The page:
Zawahiri seeks to prove himself…
The U.S. government is putting the intelligence and law enforcement communities on high alert after receiving "credible" intelligence about an Al-Qaeda plan to carry out attacks in New York City, Washington D.C. and possibly elsewhere on or around the 10th anniversary of 9/11. Ayman al-Zawahiri must prove himself as a terrorist leader and show that Al-Qaeda is still potent after the killing of Osama Bin Laden.
The government confirms that the intelligence is “credible,” but cautions that it is not corroborated. It is believed that Ayman al-Zawahiri authorized the operation himself, and the Al-Qaeda operatives are looking at an attack on September 10 or 11. The plot involves car bombings in New York City, Washington D.C., and possibly Europe. They are to be carried out by three operatives that were based in the Pakistani tribal areas. At least two of the operatives are American citizens, one being Egyptian and the other being Yemeni, and all three are fluent in English. The cell was told to be “flexible” in their plots, adapting to the security situation.
Two of the operatives transited through Iran to get to Pakistan, indicating a possible role by the Iranian regime. The Obama administration recently disclosed that the Iranian regime and Al-Qaeda had a “secret deal.” In Pakistan, the two met with the third operative, and they traveled together to Kabul, Afghanistan to get their travel documents. The Afghani Taliban helped the plotters logistically. The group went to Dubai and then flew into the U.S. last month.
The information came out of Pakistan, but it is unclear if it was gathered by the U.S. or if Pakistan passed it along, perhaps fearing that an attack on America would result in massive retaliation. The information comes from a single source, but it was supported by the data taken from Osama Bin Laden’s compound. An official said that the intelligence is “very specific” and was received on September 7. The authorities were searching for two missing rental trucks, but they have been located. It is no longer thought that the vehicles are connected to the terrorist plot.
It was discovered from the files in Bin Laden’s compound that the Al-Qaeda chief was very interested in carrying out an attack around, or on, the 10th anniversary of 9/11. In February, he was brainstorming with Atiyah Abd al-Rahman about a possible attack on trains in the U.S. Al-Rahman was killed in a drone strike in Waziristan on August 22. One idea was to damage train tracks so the vehicle would derail.
Earlier this month, the FBI and the Department of Homeland Security warned that earlier this year, Al-Qaeda was looking into using explosive-packed, private planes for carrying out attacks. They sought to find sympathizers in the West to become flight instructors.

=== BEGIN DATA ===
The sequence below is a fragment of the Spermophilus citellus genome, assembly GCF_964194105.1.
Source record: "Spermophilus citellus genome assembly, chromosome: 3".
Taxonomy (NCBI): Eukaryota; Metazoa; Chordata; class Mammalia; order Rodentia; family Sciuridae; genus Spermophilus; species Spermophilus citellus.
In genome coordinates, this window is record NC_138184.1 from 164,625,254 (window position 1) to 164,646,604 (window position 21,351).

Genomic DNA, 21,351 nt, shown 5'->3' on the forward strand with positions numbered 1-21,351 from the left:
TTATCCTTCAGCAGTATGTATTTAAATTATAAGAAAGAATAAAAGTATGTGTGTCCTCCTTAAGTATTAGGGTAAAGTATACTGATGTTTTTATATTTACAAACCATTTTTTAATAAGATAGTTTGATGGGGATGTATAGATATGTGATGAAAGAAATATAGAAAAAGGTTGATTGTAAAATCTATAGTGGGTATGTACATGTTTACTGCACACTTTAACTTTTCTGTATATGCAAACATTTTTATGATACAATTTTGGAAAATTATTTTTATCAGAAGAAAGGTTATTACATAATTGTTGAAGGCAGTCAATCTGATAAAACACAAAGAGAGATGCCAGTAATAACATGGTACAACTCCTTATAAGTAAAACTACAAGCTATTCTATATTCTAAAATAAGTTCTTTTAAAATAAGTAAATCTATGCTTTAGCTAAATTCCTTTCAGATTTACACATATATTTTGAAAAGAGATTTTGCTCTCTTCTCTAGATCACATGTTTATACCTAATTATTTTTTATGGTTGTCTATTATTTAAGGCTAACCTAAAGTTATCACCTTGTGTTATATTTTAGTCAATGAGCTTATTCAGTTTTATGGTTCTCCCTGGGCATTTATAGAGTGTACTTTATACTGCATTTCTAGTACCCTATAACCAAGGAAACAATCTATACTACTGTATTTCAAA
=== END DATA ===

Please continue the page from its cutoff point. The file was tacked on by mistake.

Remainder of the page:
“Al-Qaida and its affiliates have maintained an interest in obtaining aviation training, particularly on small aircraft, and in recruiting Western individuals for training in Europe or the United States, although we do not have current, credible information or intelligence of an imminent attack being planned,” the memo said.
Officials are focused on preventing fear that could vindicate Al-Qaeda’s methods and cause economic damage. New York City Mayor Michael Bloomberg said, “The best thing we can do to fight terrorism is to refuse to be intimidated by it. Just for the record, I plan to take the subway tomorrow morning and feel just as safe as I did this morning.” He emphasized that citizens should not change their daily lives while remaining vigilant. The NYPD tried to reassure the public by mentioning that it has stopped 13 terrorist attacks since 9/11.
“New Yorkers should be cautious and aware as we prepare to commemorate the 9/11 anniversary. However, there is no reason to panic or allow our spirit of freedom to be dampened as we get ready to celebrate the opening of the Ground Zero site this weekend,” New York Governor Andrew Cuomo said.
For Ayman al-Zawahiri and Al-Qaeda as a whole, it is imperative that an attack happen. The terrorist group has suffered tremendous blows this year. Osama Bin Laden was killed in May, followed by the feared “commando commander,” Ilyas Kashmiri on June 3, and the East Africa operations chief on June 11. Al-Rahman, the group’s new second-in-command, was killed on August 22. It is reported that the head of Al-Qaeda in the Arabian Peninsula, Nasir al-Wuhayshi, was recently killed in Yemen. On September 5, Pakistan claimed it captured Younis al-Mauritani, a senior operations leader overseeing plots in the West. He was planning attacks on the U.S. economy by using speedboats filled with explosives to strike dams, oil tankers and oil and gas pipelines.
These blows have resulted in a confident tone from U.S. officials, boldly saying the terrorist group faces “strategic defeat.” Al-Qaeda must prove that it is not on its way out in the wake of its huge losses. Ayman al-Zawahiri, likewise, must do something big to show he can fill Osama Bin Laden’s shoes. If an attack does not happen, even the most stalwart supporters of the terrorist group will have to recognize that it is a far cry from what it once was.
If the plot is foiled, Al-Qaeda can still hope that a homegrown terrorist will act on his own accord. Every supporter of Osama Bin Laden will want to spoil the sense of resolution that will be felt this September 11. They don’t need orders to attack, because they understand the importance of the date.
The next week is a contest for both sides in the war on terrorism. Al-Qaeda and its supporters will do their best to carry out an attack, and Western governments will do their best to prevent it. If Al-Qaeda can be stopped from doing anything significant around this anniversary, it will be yet another painful blow to add to the list of its injuries for 2011.